BENTONVILLE, Ark. (AP) — Crystal Bridges Museum of American Art announced Monday that it is planning a major exhibition of contemporary art that will open next fall.
Monday marked the second anniversary of the Bentonville museum's Nov. 11, 2011, opening and organizers marked the event by detailing the planned "State of the Art" exhibition.
The works, selected after curators visited more than 400 studios of American artists, are to go on display Sept. 13 and run through Jan. 5, 2015. The museum is to display works by more than 100 artists.
"All art is contemporary when it's created, and speaks to the time and place in which it was made," Crystal Bridges President Don Bacigalupi said. "Great art can inspire introspection, conversation and even action. We see it throughout our history and we're seeing it today. By examining a wide range of works by contemporary artists from across the country, we can all gain insight into our nation as a whole — our challenges and concerns, as well as what uplifts and inspires us."
The exhibition will include explanatory materials from the artists to give contest to their works, Assistant Curator for Special Projects Chad Alligood said.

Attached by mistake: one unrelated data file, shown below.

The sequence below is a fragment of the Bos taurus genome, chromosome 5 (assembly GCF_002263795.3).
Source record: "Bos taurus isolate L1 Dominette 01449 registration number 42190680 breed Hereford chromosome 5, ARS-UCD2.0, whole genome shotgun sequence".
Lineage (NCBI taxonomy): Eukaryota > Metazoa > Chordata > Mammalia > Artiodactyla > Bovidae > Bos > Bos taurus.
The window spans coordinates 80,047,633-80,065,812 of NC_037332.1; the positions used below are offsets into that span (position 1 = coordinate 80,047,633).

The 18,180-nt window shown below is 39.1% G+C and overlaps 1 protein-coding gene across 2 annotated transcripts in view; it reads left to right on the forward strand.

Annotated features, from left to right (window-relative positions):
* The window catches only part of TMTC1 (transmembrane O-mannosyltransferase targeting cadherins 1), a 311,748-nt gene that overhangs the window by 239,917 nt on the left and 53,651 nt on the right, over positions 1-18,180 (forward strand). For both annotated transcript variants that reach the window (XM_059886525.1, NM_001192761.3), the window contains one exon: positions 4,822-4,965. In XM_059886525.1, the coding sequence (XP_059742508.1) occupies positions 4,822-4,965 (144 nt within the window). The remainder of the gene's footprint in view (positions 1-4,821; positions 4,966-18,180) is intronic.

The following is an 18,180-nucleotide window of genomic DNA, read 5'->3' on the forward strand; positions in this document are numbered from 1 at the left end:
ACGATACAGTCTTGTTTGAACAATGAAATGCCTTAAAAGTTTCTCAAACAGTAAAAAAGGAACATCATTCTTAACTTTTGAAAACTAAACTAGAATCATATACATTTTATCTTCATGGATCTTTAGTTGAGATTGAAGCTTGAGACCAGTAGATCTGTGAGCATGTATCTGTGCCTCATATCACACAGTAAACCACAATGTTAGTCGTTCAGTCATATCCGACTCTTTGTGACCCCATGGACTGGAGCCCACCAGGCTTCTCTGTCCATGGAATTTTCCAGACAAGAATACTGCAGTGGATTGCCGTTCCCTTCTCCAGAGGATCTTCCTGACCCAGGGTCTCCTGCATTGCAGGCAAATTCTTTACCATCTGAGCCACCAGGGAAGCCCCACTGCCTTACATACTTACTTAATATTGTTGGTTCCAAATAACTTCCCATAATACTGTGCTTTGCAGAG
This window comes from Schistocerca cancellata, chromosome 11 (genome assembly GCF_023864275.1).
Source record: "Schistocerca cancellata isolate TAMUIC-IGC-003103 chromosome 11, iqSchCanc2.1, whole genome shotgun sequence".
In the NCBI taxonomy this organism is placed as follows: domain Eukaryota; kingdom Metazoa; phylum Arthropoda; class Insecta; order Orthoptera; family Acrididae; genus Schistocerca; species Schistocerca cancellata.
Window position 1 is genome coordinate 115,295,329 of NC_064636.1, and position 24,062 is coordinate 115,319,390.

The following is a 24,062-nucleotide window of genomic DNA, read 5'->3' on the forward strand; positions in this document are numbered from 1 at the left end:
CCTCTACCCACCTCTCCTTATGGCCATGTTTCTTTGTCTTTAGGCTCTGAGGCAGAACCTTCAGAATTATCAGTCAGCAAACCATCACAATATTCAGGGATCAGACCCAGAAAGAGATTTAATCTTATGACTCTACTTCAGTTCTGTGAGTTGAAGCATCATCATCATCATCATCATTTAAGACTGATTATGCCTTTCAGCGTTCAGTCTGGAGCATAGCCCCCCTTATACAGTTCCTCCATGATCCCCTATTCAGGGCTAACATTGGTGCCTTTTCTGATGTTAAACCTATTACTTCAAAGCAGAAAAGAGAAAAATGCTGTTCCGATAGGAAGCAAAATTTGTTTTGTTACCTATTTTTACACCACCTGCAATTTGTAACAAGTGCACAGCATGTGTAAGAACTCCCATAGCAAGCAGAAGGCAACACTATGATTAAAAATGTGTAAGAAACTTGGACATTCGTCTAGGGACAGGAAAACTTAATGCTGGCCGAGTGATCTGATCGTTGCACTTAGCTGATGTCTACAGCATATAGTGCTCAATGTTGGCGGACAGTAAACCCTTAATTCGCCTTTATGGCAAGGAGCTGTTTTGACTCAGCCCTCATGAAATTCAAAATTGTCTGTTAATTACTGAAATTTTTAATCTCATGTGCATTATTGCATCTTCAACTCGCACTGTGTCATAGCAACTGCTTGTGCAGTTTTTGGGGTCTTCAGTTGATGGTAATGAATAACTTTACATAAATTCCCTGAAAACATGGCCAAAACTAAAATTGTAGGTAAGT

"The artists themselves will lend their voices to share, explain, challenge and contextualize their work in this exhibition. By highlighting the voice of the artist, we will give our guests unprecedented insight into the artists' practice," Alligood said.
Alligood and Bacigalupi traveled the country to select the works.
"On our nationwide journey, our goal has been to discover artists whose practices are informed by history and tradition, but are decidedly of our time," Bacigalupi said. "We've been most impressed with works that marry technical virtuosity with visual splendor and intellectual engagement. These artists have something powerful to say, and have devised truly effective means of communicating with the public."
Crystal Bridges founder Alice Walton, a daughter of Wal-Mart Stores Inc. founder Sam Walton who spent part of her fortune to build and stock the museum, reflected on a letter she received from a young student.
Walton said the fifth-grader came away with the understanding that artists do more than combine shape and color and use their craft to express ideas and feelings.
"I want everyone to see contemporary art through the eyes of the artists," Walton said. "That's why we're doing this."
An exhibition of 101 artworks by modernists from America and Europe opened Saturday at the museum. "The Artists' Eye" runs through Feb. 14.